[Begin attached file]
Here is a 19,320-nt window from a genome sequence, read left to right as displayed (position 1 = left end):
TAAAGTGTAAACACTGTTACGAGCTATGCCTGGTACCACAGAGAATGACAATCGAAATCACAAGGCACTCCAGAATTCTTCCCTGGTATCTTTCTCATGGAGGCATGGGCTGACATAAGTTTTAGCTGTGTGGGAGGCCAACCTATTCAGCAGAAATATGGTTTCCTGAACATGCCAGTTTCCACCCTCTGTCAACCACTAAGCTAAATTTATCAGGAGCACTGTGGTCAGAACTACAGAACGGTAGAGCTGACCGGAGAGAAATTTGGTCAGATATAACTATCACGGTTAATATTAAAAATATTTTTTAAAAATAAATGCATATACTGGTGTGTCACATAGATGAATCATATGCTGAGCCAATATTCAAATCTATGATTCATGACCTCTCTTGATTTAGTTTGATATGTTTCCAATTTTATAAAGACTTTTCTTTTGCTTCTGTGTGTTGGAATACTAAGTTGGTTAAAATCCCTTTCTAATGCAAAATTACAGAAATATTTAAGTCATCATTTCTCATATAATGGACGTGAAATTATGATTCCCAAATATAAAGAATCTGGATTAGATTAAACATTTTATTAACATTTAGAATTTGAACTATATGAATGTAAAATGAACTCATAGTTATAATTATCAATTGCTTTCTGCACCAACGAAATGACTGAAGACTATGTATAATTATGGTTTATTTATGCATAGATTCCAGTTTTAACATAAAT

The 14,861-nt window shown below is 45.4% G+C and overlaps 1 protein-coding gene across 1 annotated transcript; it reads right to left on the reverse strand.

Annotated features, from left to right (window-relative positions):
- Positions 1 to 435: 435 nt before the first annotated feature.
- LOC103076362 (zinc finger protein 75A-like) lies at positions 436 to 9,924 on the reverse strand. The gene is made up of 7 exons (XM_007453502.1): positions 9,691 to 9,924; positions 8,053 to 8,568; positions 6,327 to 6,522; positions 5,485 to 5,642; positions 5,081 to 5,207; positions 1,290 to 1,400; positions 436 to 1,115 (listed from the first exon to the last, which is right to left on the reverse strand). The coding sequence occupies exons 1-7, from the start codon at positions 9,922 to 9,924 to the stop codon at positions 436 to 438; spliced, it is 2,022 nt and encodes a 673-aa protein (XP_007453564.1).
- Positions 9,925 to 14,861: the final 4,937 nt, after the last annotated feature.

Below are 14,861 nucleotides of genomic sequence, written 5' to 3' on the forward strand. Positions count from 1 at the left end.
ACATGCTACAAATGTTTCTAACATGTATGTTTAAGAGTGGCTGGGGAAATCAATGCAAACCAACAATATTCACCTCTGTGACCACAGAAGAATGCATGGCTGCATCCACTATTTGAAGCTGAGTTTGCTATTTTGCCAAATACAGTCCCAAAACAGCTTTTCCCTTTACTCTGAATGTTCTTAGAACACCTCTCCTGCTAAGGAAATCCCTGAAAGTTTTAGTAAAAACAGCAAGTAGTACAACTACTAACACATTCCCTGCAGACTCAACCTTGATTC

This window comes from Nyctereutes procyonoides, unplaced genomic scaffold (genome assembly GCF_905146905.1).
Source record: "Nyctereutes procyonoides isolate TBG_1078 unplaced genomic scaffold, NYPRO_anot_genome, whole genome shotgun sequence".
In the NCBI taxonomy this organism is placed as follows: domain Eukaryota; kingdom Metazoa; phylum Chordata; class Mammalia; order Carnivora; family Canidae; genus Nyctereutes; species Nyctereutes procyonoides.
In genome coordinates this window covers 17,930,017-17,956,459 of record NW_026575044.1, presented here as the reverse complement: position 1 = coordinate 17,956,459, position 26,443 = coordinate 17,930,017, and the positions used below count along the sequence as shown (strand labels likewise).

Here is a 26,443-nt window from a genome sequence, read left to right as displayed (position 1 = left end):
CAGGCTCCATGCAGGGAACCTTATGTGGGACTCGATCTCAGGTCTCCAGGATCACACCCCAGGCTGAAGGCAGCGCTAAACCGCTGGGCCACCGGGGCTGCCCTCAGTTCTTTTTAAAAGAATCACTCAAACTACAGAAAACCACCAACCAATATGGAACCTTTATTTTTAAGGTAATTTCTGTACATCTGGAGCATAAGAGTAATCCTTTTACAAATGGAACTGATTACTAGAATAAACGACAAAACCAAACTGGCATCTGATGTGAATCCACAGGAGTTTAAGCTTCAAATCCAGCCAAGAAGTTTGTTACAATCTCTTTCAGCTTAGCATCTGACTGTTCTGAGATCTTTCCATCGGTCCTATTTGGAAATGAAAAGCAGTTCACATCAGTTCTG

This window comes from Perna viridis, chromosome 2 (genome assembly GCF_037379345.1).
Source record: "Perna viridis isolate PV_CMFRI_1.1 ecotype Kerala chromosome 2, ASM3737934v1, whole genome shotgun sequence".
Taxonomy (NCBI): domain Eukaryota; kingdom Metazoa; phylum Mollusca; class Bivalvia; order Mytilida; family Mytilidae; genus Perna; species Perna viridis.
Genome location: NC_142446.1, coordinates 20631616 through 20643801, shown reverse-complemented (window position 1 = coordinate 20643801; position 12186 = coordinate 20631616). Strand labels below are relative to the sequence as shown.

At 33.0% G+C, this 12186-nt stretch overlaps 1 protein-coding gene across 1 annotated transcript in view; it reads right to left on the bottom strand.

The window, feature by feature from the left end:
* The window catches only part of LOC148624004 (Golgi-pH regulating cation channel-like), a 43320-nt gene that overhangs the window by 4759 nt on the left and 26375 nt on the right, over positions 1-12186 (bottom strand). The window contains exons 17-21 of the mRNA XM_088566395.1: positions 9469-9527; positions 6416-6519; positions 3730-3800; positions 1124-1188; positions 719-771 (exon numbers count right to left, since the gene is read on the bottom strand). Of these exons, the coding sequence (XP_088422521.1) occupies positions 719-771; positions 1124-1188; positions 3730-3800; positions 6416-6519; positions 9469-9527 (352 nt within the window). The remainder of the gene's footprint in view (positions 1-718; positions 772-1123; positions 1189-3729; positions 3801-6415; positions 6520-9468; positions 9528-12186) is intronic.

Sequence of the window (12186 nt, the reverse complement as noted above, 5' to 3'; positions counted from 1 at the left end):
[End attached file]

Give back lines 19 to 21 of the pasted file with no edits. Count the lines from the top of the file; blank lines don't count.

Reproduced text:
Genome location: NC_142446.1, coordinates 20631616 through 20643801, shown reverse-complemented (window position 1 = coordinate 20643801; position 12186 = coordinate 20631616). Strand labels below are relative to the sequence as shown.

At 33.0% G+C, this 12186-nt stretch overlaps 1 protein-coding gene across 1 annotated transcript in view; it reads right to left on the bottom strand.

The window, feature by feature from the left end: